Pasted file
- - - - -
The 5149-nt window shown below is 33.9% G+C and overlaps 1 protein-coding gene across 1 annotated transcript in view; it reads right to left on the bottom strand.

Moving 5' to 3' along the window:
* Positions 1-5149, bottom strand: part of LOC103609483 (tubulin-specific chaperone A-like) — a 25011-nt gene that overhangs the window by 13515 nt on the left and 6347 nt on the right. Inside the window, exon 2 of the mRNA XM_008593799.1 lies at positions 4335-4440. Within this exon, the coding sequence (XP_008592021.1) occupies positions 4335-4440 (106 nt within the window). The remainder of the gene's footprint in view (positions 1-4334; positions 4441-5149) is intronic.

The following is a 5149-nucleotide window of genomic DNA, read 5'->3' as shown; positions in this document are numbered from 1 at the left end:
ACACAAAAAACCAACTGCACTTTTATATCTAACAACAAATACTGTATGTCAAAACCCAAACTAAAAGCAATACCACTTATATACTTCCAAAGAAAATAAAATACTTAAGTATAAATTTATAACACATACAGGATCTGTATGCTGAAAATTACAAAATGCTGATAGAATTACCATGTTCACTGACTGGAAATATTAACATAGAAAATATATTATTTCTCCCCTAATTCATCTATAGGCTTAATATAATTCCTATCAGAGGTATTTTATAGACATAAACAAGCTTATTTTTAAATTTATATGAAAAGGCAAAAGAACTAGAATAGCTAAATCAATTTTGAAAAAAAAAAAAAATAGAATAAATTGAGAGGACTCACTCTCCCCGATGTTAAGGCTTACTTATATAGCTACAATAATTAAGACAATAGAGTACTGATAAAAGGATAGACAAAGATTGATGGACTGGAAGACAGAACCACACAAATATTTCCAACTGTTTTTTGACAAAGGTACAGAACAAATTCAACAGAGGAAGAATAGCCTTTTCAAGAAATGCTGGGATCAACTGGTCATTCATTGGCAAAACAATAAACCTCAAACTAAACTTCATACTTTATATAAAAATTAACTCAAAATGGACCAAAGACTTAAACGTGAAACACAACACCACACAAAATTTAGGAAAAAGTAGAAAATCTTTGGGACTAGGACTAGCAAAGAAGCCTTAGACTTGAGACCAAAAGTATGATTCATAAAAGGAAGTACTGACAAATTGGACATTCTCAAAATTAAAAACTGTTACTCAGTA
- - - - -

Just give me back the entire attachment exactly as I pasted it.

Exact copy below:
The 5149-nt window shown below is 33.9% G+C and overlaps 1 protein-coding gene across 1 annotated transcript in view; it reads right to left on the bottom strand.

Moving 5' to 3' along the window:
* Positions 1-5149, bottom strand: part of LOC103609483 (tubulin-specific chaperone A-like) — a 25011-nt gene that overhangs the window by 13515 nt on the left and 6347 nt on the right. Inside the window, exon 2 of the mRNA XM_008593799.1 lies at positions 4335-4440. Within this exon, the coding sequence (XP_008592021.1) occupies positions 4335-4440 (106 nt within the window). The remainder of the gene's footprint in view (positions 1-4334; positions 4441-5149) is intronic.

The following is a 5149-nucleotide window of genomic DNA, read 5'->3' as shown; positions in this document are numbered from 1 at the left end:
ACACAAAAAACCAACTGCACTTTTATATCTAACAACAAATACTGTATGTCAAAACCCAAACTAAAAGCAATACCACTTATATACTTCCAAAGAAAATAAAATACTTAAGTATAAATTTATAACACATACAGGATCTGTATGCTGAAAATTACAAAATGCTGATAGAATTACCATGTTCACTGACTGGAAATATTAACATAGAAAATATATTATTTCTCCCCTAATTCATCTATAGGCTTAATATAATTCCTATCAGAGGTATTTTATAGACATAAACAAGCTTATTTTTAAATTTATATGAAAAGGCAAAAGAACTAGAATAGCTAAATCAATTTTGAAAAAAAAAAAAAATAGAATAAATTGAGAGGACTCACTCTCCCCGATGTTAAGGCTTACTTATATAGCTACAATAATTAAGACAATAGAGTACTGATAAAAGGATAGACAAAGATTGATGGACTGGAAGACAGAACCACACAAATATTTCCAACTGTTTTTTGACAAAGGTACAGAACAAATTCAACAGAGGAAGAATAGCCTTTTCAAGAAATGCTGGGATCAACTGGTCATTCATTGGCAAAACAATAAACCTCAAACTAAACTTCATACTTTATATAAAAATTAACTCAAAATGGACCAAAGACTTAAACGTGAAACACAACACCACACAAAATTTAGGAAAAAGTAGAAAATCTTTGGGACTAGGACTAGCAAAGAAGCCTTAGACTTGAGACCAAAAGTATGATTCATAAAAGGAAGTACTGACAAATTGGACATTCTCAAAATTAAAAACTGTTACTCAGTA